As of 11 May, 34 Ebola cases were reported in the area, including 2 confirmed, 18 probable (deceased) and 14 suspected cases. Five samples were collected from 5 patients and two have been confirmed by the laboratory. Bikoro health zone is 250 km from Mbandaka, capital of Equateur Province in an area of the country that is very hard to reach.


A  team including WHO experts and staff from the Provincial Division of Health and Médecins Sans Frontières (MSF), arrived in Bikoro on 10 May. This first group of responders gathered more data to understand the extent and causes of the epidemic. The team will also create an active case search and contact tracing, establish Ebola treatment units to care for patients, set up mobile labs, and engage the community on safe practices. WHO will also work with national authorities in planning more public health measures such as vaccination campaigns.

The response plan to the outbreak includes the following:

  • Surveillance;
  • Case investigation, and contact tracing;
  • Community engagement and social mobilization;
  • Case management and infection prevention and control;
  • Safe and dignified burials;
  • Research response including the use of ring vaccination and antivirals;
  • Coordination and operations support.

In its latest Disease Outbreak News, WHO listed the risks to nearby countries as moderate. WHO has however alerted those countries and is working with them on border surveillance and preparedness for potential outbreaks.

This is the ninth outbreak, since the discovery of the Ebola virus in the country in 1976.


First symptoms generally include:

  • Sudden onset of fever,
  • Fatigue,
  • Muscle pain,
  • Headache
  • Sore throat.

This is followed by vomiting, diarrhoea, rash, symptoms of impaired kidney and liver function, and in some cases, both internal and external bleeding.

The virus is endemic to DRC, and causes an acute, serious illness which is often fatal if untreated. The virus is transmitted to human through contact with wild animals and can then be passed from person to person. Ebola is fatal in about 50% of cases.


Ebola is introduced into the human population through close contact with the blood, secretions, organs or other bodily fluids of infected animals such as chimpanzees, gorillas, fruit bats, monkeys, forest antelope and porcupines found ill or dead or in the rainforest.

Ebola then spreads through human-to-human transmission via direct contact with the blood, secretions, organs or other bodily fluids of infected people, and with surfaces and materials contaminated with these fluids.

Health-care workers have frequently been infected while treating patients with suspected or confirmed EVD. This happened due to close contact with patients when infection control precautions are not strictly practiced.

Burial ceremonies that involve direct contact with the body of the deceased can also contribute in the transmission of Ebola.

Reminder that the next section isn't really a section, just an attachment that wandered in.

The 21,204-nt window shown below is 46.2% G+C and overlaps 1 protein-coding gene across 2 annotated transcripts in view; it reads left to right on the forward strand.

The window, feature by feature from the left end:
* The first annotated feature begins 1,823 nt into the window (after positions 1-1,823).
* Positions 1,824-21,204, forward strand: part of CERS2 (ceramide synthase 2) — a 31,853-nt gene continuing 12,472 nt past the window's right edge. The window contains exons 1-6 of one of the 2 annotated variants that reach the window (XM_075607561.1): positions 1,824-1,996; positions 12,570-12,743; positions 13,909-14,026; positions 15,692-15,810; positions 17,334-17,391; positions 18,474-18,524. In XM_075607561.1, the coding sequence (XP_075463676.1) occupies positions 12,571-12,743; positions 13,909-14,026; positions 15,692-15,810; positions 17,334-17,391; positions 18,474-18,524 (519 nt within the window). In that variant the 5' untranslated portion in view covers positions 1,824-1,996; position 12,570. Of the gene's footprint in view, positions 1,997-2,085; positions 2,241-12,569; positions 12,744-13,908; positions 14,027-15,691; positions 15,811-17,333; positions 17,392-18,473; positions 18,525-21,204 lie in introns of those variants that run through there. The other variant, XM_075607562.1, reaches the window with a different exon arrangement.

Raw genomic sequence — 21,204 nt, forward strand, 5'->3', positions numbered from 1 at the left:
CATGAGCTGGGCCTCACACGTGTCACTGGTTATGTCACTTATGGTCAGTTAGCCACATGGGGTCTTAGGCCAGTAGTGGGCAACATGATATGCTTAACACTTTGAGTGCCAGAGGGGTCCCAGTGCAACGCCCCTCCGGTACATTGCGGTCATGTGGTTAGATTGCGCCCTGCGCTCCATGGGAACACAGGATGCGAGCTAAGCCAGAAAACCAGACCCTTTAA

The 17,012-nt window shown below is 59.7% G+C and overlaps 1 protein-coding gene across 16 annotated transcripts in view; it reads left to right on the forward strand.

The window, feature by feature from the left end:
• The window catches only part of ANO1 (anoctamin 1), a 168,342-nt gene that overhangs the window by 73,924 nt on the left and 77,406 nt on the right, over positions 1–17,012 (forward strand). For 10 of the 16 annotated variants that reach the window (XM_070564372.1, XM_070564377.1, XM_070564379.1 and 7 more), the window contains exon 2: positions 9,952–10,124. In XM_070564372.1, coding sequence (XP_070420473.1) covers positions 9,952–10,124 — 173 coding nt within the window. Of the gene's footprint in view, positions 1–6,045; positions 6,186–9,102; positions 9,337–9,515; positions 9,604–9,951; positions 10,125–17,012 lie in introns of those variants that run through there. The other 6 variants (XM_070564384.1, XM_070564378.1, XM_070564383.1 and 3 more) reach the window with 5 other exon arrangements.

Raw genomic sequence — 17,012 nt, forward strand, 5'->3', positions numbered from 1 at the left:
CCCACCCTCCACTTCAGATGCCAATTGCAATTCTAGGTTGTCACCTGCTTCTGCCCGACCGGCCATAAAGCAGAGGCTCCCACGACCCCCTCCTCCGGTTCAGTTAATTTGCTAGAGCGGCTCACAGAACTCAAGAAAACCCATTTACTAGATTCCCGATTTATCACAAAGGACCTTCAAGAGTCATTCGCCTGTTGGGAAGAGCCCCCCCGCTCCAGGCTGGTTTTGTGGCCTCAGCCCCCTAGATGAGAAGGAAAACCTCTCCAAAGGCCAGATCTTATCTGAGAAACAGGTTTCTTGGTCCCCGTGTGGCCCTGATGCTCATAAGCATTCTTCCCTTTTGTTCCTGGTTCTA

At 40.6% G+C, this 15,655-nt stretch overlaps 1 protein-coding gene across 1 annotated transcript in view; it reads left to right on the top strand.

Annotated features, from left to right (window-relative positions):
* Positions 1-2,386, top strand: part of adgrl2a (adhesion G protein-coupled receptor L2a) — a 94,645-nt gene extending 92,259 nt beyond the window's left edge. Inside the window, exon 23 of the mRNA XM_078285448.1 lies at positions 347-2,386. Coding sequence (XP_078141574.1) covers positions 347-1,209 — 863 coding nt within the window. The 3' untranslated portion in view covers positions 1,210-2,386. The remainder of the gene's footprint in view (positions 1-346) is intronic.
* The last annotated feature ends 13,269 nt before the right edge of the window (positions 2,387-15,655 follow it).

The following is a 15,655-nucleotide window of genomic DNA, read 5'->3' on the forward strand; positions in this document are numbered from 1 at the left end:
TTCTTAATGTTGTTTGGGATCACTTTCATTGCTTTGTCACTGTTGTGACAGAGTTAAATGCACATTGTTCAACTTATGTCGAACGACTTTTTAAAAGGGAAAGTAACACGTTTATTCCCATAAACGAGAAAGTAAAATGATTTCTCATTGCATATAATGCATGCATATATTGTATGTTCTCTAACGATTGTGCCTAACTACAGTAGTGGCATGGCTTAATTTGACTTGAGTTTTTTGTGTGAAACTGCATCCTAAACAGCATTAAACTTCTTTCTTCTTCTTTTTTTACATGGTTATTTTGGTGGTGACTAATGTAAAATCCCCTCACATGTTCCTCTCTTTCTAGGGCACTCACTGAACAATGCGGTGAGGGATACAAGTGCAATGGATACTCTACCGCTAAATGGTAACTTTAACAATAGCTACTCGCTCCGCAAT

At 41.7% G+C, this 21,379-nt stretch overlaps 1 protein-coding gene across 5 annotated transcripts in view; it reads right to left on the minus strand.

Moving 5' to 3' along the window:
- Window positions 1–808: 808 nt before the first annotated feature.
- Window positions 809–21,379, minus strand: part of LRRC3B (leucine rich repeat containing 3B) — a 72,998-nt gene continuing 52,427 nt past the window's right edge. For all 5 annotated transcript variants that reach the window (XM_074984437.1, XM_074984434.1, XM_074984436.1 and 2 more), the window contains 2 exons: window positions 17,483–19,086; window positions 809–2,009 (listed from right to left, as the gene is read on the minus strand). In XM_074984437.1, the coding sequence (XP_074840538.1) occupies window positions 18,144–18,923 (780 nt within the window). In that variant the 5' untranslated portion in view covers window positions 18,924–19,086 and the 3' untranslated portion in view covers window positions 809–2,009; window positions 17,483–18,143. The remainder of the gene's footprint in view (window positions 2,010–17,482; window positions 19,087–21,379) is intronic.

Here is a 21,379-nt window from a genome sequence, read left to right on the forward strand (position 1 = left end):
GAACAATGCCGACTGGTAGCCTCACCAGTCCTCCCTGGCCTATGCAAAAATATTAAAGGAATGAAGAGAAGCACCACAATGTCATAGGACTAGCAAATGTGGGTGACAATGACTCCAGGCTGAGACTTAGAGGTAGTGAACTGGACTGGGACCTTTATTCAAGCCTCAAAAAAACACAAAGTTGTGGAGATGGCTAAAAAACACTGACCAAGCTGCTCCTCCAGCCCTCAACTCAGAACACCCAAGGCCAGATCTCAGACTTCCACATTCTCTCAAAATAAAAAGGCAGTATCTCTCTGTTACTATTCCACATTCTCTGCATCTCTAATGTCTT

People remain infectious as long as their blood contains the virus.


Supportive care-rehydration with oral or intravenous fluids and treatment of specific symptoms, improves survival. There is no proven treatment available for Ebola. However, a range of potential treatments including blood products, immune therapies and drug therapies are  being evaluated.

An experimental Ebola vaccine proved highly protective against the deadly virus in a major trial in Guinea. The vaccine, called rVSV-ZEBOV, was studied in a trial involving 11 841 people during 2015. Among the 5837 people who received the vaccine, no Ebola cases were recorded 10 days or more after vaccination. In comparison, there were 23 cases 10 days or more after vaccination among those who did not receive the vaccine.


Good outbreak control relies on  a package of interventions, namely case management, surveillance and contact tracing, a good laboratory service, safe burials and social mobilisation. Raising awareness of risk factors for Ebola infection and protective measures that individuals can take is an effective way to reduce human transmission. Risk reduction  should focus on the following:

  • Reducing the risk of wildlife-to-human transmission: Animals should be handled with gloves and other appropriate protective clothing. Animal products should be thoroughly cooked before consumption.
  • Reducing the risk of human-to-human transmission from direct or close contact with people with Ebola symptoms, particularly with their bodily fluids. Gloves and appropriate personal protective equipment should be worn when taking care of ill patients at home. Regular hand washing is required after visiting patients in hospital, as well as after taking care of patients at home.
  • Reducing the risk of possible sexual transmission: WHO recommends that male survivors of Ebola virus disease practice safe sex and hygiene for 12 months from onset of symptoms or until their semen tests negative twice for Ebola virus. Contact with body fluids should be avoided and washing with soap and water is recommended. WHO does not recommend isolation of male or female convalescent patients whose blood has been tested negative for Ebola virus.
  • Outbreak containment measures: Prompt and safe burial of the dead, identifying people who may have been in contact with someone infected with Ebola and monitoring their health for 21 days, the importance of separating the healthy from the sick to prevent further spread, and the importance of good hygiene and maintaining a clean environment.